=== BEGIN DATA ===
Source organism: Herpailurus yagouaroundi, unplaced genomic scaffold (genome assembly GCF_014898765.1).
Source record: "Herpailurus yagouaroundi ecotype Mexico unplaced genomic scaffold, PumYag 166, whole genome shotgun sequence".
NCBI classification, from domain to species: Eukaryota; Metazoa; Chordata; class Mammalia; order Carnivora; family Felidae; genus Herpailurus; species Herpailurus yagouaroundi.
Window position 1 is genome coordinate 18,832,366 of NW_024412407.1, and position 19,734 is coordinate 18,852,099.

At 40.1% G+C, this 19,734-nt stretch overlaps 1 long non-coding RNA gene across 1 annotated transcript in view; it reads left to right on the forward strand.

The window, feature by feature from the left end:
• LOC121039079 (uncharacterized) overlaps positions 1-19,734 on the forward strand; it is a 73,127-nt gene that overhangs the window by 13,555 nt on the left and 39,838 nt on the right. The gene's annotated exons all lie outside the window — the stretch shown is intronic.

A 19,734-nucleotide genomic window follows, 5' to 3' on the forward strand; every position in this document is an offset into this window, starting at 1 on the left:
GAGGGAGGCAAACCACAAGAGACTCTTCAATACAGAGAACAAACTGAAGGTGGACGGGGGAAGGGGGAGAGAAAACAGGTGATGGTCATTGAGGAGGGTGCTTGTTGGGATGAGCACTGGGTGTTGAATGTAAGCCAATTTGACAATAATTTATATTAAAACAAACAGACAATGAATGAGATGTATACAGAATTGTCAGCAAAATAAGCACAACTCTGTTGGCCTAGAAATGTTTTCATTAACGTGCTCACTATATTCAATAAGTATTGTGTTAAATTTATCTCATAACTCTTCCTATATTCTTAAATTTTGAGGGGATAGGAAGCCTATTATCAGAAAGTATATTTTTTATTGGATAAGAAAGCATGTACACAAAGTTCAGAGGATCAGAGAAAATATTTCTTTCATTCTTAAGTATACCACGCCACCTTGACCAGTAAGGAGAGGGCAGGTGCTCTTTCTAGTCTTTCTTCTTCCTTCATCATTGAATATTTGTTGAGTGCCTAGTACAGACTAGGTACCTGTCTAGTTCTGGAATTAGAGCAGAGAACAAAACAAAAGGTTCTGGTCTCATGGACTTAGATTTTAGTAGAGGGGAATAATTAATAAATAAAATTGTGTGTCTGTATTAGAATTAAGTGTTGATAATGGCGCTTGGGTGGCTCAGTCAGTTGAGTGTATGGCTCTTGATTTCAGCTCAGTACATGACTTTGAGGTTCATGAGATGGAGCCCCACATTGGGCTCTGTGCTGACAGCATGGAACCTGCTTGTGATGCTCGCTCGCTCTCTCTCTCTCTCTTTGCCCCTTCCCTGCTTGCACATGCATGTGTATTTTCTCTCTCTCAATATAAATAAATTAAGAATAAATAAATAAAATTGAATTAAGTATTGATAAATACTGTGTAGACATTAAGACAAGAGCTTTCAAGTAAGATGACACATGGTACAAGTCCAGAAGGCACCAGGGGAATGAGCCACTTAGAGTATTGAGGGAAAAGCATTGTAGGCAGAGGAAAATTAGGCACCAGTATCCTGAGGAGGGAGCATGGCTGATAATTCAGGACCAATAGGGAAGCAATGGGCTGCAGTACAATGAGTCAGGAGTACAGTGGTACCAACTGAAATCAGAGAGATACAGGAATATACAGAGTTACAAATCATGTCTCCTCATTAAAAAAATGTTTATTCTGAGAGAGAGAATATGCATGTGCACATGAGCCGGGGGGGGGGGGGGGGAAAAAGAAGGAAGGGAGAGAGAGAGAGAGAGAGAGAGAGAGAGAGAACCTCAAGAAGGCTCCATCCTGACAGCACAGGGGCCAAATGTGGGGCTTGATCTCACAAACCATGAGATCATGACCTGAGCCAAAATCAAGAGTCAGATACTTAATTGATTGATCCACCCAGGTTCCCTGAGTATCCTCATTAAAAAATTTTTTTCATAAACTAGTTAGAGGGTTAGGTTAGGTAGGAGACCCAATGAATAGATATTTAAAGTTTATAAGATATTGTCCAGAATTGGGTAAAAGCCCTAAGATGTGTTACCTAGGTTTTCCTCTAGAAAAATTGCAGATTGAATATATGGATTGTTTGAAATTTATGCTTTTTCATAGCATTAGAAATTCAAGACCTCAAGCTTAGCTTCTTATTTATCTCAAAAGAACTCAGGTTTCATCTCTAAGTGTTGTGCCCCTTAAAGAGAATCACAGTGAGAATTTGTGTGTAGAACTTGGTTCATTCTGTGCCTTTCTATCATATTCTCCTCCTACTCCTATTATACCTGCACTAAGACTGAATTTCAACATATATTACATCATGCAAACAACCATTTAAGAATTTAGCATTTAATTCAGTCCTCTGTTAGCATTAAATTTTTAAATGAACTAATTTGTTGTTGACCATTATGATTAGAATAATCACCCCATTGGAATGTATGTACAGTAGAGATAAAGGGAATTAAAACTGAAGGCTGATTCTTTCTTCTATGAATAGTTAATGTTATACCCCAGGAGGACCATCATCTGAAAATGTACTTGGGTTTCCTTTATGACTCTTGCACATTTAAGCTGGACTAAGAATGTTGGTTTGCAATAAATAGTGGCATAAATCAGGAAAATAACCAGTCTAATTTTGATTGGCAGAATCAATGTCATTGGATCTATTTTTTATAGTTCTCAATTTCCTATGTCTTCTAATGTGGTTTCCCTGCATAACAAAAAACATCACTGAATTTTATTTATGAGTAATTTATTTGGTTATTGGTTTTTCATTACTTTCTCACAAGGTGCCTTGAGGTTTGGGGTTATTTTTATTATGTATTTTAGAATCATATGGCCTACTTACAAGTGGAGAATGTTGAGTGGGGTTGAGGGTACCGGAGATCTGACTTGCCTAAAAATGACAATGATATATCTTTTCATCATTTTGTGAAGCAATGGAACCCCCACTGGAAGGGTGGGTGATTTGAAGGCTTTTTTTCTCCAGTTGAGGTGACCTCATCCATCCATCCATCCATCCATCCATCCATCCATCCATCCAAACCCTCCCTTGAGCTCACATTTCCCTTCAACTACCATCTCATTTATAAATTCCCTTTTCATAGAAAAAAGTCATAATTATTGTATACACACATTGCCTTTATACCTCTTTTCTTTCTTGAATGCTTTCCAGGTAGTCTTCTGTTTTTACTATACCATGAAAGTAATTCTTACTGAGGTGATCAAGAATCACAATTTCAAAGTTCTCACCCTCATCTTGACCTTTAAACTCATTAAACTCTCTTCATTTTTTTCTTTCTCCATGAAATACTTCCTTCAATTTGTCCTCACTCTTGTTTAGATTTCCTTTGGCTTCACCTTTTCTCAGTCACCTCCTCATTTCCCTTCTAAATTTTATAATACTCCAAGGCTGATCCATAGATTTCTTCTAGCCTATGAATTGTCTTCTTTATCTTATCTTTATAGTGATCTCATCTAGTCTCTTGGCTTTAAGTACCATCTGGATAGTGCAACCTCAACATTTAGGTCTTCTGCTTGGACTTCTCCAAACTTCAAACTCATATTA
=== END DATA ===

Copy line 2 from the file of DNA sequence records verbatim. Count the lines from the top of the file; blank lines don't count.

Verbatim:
Source record: "Herpailurus yagouaroundi ecotype Mexico unplaced genomic scaffold, PumYag 166, whole genome shotgun sequence".